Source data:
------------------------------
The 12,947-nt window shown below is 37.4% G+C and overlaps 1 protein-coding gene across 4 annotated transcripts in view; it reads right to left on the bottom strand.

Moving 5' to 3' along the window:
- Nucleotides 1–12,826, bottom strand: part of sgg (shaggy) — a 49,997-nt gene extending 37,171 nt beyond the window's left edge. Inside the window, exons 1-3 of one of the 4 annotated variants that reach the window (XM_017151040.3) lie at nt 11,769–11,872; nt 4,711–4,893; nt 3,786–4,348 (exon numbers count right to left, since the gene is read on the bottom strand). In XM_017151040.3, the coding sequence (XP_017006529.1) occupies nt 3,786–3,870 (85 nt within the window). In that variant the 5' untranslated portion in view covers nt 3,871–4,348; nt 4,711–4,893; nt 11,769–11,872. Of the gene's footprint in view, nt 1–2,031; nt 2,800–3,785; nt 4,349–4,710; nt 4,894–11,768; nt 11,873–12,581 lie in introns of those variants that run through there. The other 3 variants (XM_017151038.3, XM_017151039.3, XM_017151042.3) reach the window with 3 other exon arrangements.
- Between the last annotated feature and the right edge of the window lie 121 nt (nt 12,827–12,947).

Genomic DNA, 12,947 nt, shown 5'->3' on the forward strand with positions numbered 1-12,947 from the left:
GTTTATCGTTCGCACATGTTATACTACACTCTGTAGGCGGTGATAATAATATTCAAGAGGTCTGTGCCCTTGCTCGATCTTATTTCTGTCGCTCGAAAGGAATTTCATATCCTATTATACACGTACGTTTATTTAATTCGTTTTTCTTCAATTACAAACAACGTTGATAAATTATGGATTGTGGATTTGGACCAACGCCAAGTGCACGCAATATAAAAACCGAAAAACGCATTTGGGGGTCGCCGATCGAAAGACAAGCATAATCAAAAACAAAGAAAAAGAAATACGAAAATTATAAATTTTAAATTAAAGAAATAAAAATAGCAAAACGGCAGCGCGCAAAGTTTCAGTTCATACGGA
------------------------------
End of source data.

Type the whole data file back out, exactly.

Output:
The 12,947-nt window shown below is 37.4% G+C and overlaps 1 protein-coding gene across 4 annotated transcripts in view; it reads right to left on the bottom strand.

Moving 5' to 3' along the window:
- Nucleotides 1–12,826, bottom strand: part of sgg (shaggy) — a 49,997-nt gene extending 37,171 nt beyond the window's left edge. Inside the window, exons 1-3 of one of the 4 annotated variants that reach the window (XM_017151040.3) lie at nt 11,769–11,872; nt 4,711–4,893; nt 3,786–4,348 (exon numbers count right to left, since the gene is read on the bottom strand). In XM_017151040.3, the coding sequence (XP_017006529.1) occupies nt 3,786–3,870 (85 nt within the window). In that variant the 5' untranslated portion in view covers nt 3,871–4,348; nt 4,711–4,893; nt 11,769–11,872. Of the gene's footprint in view, nt 1–2,031; nt 2,800–3,785; nt 4,349–4,710; nt 4,894–11,768; nt 11,873–12,581 lie in introns of those variants that run through there. The other 3 variants (XM_017151038.3, XM_017151039.3, XM_017151042.3) reach the window with 3 other exon arrangements.
- Between the last annotated feature and the right edge of the window lie 121 nt (nt 12,827–12,947).

Genomic DNA, 12,947 nt, shown 5'->3' on the forward strand with positions numbered 1-12,947 from the left:
GTTTATCGTTCGCACATGTTATACTACACTCTGTAGGCGGTGATAATAATATTCAAGAGGTCTGTGCCCTTGCTCGATCTTATTTCTGTCGCTCGAAAGGAATTTCATATCCTATTATACACGTACGTTTATTTAATTCGTTTTTCTTCAATTACAAACAACGTTGATAAATTATGGATTGTGGATTTGGACCAACGCCAAGTGCACGCAATATAAAAACCGAAAAACGCATTTGGGGGTCGCCGATCGAAAGACAAGCATAATCAAAAACAAAGAAAAAGAAATACGAAAATTATAAATTTTAAATTAAAGAAATAAAAATAGCAAAACGGCAGCGCGCAAAGTTTCAGTTCATACGGA